The JMMB Joan Duncan Foundation has donated 400 tablets, valued at approximately J$10 million, to schools and organisations across Jamaica to help students to recover from learning loss; due to the interruption of face-to-face classes and the digital divide in online learning, caused by the pandemic.
In an open letter to the government, UNICEF estimates that Jamaica’s children have lost an estimated 1.3 billion in-class hours over 19 months of physical school closures. The learning loss is staggering, and the most vulnerable children who struggle to access remote (online) education have been hit the hardest, stated UNICEF.
Kim Mair, CEO of the foundation shared, “This donation of tablets serves to assist our most vulnerable children to recover from the significant learning loss and to help students to remain connected, even though thankfully, face-to-face classes have resumed.”
“As we help to shape 21st-century learners who are digital natives, we want to ensure that our children have access to the technology and tools to facilitate their growth and development. We hope that technology will remain a part of our educational system and that we build on the opportunities presented during the pandemic in closing the digital divide, by supplementing face-to-face with online methods. This continued integration of technology will better cater to the varying learning styles of students and encourage critical thinking skills and independent learning,” Mair added.
The provision of tablets is in keeping with the foundation’s commitment to develop youth, through education and empower them to unearth their greatness, thereby fulfilling their goals and dreams.
Speaking at the handover of devices, Patricia Duncan-Sutherland, chairman of the JMMB Joan Duncan Foundation notes that the occasion honoured the memory of her mother, the late Joan Duncan, whose purpose was to ensure she added value to those she met and to contribute to the betterment of others.
“We are grateful to have the opportunity to add value to your lives…(by) partnering with parents (and other stakeholders) so that our children can have the best chance in life,” she said during the brief ceremony, where some of the recipients were presented with tablets.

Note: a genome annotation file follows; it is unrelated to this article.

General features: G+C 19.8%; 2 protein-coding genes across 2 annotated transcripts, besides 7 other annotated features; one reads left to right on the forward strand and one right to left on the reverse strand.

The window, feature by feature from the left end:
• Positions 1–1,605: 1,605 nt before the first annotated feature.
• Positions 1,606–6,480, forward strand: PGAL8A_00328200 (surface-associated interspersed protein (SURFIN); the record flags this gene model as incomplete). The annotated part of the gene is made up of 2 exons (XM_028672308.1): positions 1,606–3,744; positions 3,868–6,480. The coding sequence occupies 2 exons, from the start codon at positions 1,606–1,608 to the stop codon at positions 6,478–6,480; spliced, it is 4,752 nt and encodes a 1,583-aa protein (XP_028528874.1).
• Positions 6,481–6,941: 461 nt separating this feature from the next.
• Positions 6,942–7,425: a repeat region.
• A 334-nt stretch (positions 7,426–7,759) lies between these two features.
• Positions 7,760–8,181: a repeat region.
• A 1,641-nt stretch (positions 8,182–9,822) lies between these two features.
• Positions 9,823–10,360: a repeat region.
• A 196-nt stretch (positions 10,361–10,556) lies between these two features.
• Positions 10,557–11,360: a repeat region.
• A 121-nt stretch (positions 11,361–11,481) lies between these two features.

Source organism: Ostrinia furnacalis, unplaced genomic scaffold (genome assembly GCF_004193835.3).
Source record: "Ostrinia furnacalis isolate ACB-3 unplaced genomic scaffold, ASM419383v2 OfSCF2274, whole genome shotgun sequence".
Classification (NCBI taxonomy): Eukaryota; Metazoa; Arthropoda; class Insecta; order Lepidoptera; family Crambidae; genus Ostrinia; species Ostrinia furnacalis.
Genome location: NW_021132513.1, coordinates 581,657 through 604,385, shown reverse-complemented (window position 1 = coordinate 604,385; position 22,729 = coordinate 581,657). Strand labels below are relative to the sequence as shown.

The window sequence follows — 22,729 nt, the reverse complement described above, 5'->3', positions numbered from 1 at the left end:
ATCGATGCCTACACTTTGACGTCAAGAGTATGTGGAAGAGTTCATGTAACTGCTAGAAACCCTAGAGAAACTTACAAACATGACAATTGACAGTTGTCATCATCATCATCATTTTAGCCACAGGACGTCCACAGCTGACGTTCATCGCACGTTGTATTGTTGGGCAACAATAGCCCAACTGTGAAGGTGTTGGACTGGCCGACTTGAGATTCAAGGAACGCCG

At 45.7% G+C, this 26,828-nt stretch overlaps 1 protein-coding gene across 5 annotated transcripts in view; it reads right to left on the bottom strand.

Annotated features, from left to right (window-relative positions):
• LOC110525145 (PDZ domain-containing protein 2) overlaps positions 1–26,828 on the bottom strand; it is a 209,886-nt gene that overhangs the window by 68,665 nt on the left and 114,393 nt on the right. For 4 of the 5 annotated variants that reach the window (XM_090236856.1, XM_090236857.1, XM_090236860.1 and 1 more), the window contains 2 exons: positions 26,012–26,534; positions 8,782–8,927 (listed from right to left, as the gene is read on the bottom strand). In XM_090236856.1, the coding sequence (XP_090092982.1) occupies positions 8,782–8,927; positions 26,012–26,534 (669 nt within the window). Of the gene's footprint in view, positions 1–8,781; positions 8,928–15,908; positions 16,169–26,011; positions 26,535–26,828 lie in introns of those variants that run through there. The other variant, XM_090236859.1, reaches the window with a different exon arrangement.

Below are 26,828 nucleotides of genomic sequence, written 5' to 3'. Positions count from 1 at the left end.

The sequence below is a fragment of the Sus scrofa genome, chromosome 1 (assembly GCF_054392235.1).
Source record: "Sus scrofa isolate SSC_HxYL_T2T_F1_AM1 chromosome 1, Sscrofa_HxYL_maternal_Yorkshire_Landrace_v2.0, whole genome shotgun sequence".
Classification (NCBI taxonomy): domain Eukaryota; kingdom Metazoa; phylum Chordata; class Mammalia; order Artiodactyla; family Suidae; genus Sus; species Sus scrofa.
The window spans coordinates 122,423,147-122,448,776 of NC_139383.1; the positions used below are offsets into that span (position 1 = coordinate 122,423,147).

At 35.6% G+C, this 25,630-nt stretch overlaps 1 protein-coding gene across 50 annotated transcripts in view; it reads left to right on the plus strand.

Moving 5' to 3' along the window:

The recent handover ceremony, which took place at Terra Nova Hotel, was held in partnership with the Foundation and Beverley Manley Duncan scholarship organising committee.
Brithney Ramdom, a Dunrobin Primary School student and one of the Beverley Manley Duncan scholars in expressing gratitude said, “I am so happy to have my own device to continue my lessons, which will be done in a hybrid way (at this time).”
Ramdom was previously challenged with sharing a tablet with her older sister, resulting in her missing some classes as they alternated use of the device.
In addition to the Beverley Manley Duncan Foundation scholars who received tablets, students drawn from schools and charitable organisations islandwide were also awarded with tablets to support their learning.
These recipients included students from Vere Technical High, Oracabessa High, Grateful Hill Primary, Godfrey Stewart High, Clarendon College, Lawrence Tavern Primary, Allman Hill Primary & Junior High, Angel Primary, St Mary College, Liberty High, St Catherine High, Charlie Smith High, Old Harbour High, Waterford Primary, Rollington Primary, Jamaica Youth for Christ, Adelphi Primary, Jamaica Association for the Deaf, Portland Charity Fund, and Calvary Baptist Home Work Assistance Programme.
The foundation also provided a one-month data plan to all recipients to facilitate access to the internet.
The donation is a part of the ‘One Laptop or Tablet Per Child’ initiative spearheaded by the Ministry of Education and Youth through its agency, the National Education Trust (NET) and Junior Achievement Jamaica.
The initiative is aimed at providing 100,000 students with devices to enable full participation in online teaching and learning. This is the second tranche of tablets donated by the foundation towards this initiative, having donated 400 tablets to 32 primary school students in 2021.
The ‘One Laptop or Tablet Per Child’ initiative is expected to see technology infused in the teaching and learning experience, in the classroom and outside the classroom, with the ultimate goal being to see improved outcomes in the education sector and move people along, so that Jamaica can become a digital society, outlined the Ministry of Education and Youth. This initiative forms the beginning of the digital journey for Jamaican children towards digital fluency.